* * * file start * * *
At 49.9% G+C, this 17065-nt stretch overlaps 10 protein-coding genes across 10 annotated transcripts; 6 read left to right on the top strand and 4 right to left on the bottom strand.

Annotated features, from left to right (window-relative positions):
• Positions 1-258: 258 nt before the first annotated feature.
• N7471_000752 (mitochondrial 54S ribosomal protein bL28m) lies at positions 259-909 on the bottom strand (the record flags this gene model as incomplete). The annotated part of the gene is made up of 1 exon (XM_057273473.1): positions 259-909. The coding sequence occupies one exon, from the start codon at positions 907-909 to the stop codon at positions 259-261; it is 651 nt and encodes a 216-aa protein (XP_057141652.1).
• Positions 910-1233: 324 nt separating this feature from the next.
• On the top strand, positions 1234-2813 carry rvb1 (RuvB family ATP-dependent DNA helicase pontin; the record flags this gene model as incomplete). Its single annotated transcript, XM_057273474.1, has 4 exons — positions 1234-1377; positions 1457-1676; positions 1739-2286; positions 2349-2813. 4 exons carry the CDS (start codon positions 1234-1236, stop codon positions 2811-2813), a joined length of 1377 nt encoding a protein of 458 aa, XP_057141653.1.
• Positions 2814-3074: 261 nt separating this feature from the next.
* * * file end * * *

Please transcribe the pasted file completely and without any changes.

At 49.9% G+C, this 17065-nt stretch overlaps 10 protein-coding genes across 10 annotated transcripts; 6 read left to right on the top strand and 4 right to left on the bottom strand.

Annotated features, from left to right (window-relative positions):
• Positions 1-258: 258 nt before the first annotated feature.
• N7471_000752 (mitochondrial 54S ribosomal protein bL28m) lies at positions 259-909 on the bottom strand (the record flags this gene model as incomplete). The annotated part of the gene is made up of 1 exon (XM_057273473.1): positions 259-909. The coding sequence occupies one exon, from the start codon at positions 907-909 to the stop codon at positions 259-261; it is 651 nt and encodes a 216-aa protein (XP_057141652.1).
• Positions 910-1233: 324 nt separating this feature from the next.
• On the top strand, positions 1234-2813 carry rvb1 (RuvB family ATP-dependent DNA helicase pontin; the record flags this gene model as incomplete). Its single annotated transcript, XM_057273474.1, has 4 exons — positions 1234-1377; positions 1457-1676; positions 1739-2286; positions 2349-2813. 4 exons carry the CDS (start codon positions 1234-1236, stop codon positions 2811-2813), a joined length of 1377 nt encoding a protein of 458 aa, XP_057141653.1.
• Positions 2814-3074: 261 nt separating this feature from the next.